Karen MacLaughlin Humanities
Bifurcated Hope: Stoic Suicide and Christian Martyrdom in First Century Rome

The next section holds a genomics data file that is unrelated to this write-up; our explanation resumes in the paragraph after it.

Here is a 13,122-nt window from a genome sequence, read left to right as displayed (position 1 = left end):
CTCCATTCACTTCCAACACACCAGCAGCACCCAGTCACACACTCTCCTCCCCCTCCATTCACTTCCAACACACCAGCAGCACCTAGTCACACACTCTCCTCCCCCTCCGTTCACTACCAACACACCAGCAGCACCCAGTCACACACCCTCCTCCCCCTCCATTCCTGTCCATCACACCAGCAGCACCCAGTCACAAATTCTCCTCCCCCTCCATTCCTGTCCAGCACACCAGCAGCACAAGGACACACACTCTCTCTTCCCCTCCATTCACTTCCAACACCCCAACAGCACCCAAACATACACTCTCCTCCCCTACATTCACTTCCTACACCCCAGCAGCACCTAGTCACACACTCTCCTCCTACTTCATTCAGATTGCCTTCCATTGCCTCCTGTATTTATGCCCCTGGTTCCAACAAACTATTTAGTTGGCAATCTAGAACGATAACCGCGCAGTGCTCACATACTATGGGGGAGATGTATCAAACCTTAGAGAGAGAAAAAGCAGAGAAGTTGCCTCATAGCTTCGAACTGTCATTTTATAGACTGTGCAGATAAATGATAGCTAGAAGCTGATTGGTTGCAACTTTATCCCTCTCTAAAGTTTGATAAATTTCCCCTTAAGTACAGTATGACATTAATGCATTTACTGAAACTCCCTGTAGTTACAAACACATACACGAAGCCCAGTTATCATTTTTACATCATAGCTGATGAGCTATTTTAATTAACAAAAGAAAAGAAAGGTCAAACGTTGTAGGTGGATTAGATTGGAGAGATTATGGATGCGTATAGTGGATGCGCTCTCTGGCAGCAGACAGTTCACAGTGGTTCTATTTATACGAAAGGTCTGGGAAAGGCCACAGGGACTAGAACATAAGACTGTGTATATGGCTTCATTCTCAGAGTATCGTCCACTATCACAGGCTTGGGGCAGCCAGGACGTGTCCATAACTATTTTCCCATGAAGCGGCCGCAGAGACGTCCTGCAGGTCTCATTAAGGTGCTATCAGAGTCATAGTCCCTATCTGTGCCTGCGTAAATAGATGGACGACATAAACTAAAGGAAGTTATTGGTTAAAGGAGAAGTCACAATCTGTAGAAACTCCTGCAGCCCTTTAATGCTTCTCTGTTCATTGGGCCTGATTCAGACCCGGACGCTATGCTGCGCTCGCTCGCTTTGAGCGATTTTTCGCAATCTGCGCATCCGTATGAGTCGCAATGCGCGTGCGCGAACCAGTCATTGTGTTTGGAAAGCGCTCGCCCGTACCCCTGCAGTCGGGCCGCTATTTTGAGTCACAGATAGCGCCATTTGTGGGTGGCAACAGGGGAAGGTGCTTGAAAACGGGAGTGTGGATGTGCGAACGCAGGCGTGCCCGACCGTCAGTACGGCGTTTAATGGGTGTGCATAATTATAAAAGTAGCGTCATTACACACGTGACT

In first century Rome, increasing numbers of the elite class chose to commit suicide rather than forfeit their honor in the courtroom or on the battlefield. Although Stoicism had its detractors in Late Antiquity, suicide was considered by many Romans to be a rational choice. Roman Christians, however, drawn from all social classes, chose to submit to various methods of torture and death rather than participate in civic religious rites that deified the emperor. Their choice was considered to be just deserts for impiety at worst, and pitiful, at best. In Rome this summer, Karen will examine the archeological and literary evidence for these two types of non-natural death in order to discover what it was that gave Stoics the courage to commit suicide and Christians the courage not to.